You can’t make a dude like the player kiss another dude in the game. Just… wow. Now, this seems to be Moris paraphrasing what was said to him, so in the interests of being fair we can’t say for certain whether the person who said it meant just that, or that this is what Moris took it to mean. If it’s the former, we have a serious problem. This suggests that the people at the top (the publishers, the business people who, more often than not, decide whether a game lives or dies) think of gaming as a uniquely male pastime; there is an expectation that ‘the player’ essentially equals ‘young male’, and there seems to be this complete and utter refusal to see that there is a large base of female gamers that perhaps feel they aren’t being catered for in any meaningful way. I can only imagine how they must feel when they see a quote like this. Perhaps they’re just so used to it by now that they simply groan and move on with their day. But if publishers truly believe female protagonists will alienate male gamers, how can they be content to alienate female gamers who make up almost half of the game-playing (and buying) public? Are they simply that short-sighted?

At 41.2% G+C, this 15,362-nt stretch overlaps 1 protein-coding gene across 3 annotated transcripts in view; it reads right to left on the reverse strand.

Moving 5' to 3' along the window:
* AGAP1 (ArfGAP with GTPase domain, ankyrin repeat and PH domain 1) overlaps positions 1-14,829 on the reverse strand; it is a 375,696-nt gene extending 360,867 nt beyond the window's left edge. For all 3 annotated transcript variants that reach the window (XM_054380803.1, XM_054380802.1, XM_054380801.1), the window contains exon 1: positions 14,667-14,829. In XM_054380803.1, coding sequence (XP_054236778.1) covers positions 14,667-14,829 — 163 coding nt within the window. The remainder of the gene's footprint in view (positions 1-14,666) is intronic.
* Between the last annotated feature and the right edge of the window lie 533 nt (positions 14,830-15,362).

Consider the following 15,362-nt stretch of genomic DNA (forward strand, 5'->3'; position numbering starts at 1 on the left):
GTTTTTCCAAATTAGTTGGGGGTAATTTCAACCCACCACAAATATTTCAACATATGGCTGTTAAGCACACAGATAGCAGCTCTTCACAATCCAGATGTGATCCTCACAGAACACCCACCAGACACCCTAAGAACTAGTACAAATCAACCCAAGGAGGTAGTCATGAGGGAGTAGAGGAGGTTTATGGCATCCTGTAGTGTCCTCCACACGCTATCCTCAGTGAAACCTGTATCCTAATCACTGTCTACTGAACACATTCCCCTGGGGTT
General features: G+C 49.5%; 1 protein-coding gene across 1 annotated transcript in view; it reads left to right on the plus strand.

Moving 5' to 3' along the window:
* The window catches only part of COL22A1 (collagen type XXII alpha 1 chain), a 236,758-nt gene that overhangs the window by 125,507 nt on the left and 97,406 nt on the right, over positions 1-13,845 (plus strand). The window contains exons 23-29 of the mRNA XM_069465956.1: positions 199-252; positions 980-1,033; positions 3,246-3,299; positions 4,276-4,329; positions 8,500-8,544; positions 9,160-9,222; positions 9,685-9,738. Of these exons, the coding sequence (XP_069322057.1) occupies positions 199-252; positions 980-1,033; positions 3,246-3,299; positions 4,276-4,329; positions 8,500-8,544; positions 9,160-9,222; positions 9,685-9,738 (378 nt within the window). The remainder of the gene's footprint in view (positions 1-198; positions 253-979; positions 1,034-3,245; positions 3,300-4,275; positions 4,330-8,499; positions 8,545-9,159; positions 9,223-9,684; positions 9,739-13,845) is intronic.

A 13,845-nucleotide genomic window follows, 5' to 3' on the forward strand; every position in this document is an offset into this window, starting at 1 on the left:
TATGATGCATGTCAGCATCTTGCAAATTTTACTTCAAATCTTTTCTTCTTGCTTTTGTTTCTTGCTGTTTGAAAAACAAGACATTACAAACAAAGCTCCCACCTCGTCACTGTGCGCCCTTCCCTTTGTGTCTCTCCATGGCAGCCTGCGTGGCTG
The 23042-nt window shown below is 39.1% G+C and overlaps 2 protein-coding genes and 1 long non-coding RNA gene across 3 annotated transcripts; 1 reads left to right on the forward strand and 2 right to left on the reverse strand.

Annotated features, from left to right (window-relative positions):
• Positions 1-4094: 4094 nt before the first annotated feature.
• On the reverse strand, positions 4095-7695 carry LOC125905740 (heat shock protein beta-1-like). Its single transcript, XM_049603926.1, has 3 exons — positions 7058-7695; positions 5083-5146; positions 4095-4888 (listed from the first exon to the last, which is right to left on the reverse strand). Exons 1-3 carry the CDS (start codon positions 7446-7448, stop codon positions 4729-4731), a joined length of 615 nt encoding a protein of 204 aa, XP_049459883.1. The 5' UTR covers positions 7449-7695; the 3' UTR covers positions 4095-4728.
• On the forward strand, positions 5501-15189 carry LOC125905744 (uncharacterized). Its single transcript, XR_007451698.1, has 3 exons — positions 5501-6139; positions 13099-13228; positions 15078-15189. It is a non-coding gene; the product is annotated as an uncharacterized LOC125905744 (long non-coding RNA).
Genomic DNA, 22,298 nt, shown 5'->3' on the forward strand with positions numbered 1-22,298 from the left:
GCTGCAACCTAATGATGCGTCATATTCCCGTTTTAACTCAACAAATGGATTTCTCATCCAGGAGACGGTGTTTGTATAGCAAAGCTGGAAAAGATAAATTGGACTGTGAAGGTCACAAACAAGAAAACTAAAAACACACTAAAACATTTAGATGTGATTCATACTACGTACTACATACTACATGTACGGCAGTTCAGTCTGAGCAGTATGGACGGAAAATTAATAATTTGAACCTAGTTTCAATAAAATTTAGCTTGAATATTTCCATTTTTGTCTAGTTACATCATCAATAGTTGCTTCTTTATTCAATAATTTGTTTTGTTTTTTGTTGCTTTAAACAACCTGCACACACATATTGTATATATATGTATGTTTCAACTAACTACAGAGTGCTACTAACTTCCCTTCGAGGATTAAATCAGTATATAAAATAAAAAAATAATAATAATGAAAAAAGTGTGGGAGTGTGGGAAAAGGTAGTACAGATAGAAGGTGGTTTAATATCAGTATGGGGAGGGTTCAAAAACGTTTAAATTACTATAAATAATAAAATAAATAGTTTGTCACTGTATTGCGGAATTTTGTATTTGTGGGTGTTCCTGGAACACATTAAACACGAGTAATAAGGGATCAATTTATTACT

(As an aside to the kissing quote: from a male standpoint, why would I care that the character in the game is kissing a man? People in relationships kiss one another! What does this say about the perceived maturity (or lack thereof) of their target audience? I feel like I should be offended!)

Tom Bramwell’s article also touches on the numbers that might help explain these decisions – publishers are, after all, businesses out to make money. Looking back at a report from Penny Arcade, Bramwell notes that games with female leads tend to sell significantly fewer units than games with male leads, while games with optional female leads still managed to sell less than games with male-only leads. This doesn’t tell the whole story, however. The figures that caught my eye showed that “from a sample of 669 current-gen games which had protagonists of a specific gender, only 24 of these were exclusively fronted by women.” Twenty-four. Twenty-four of six-hundred-and-sixty-nine. That’s pretty shameful, and given the fact that most people are therefore more likely to be used to be playing as a male protagonist, perhaps that’s why male-fronted games tend to sell better – there are more of them, and it’s what people are familiar with.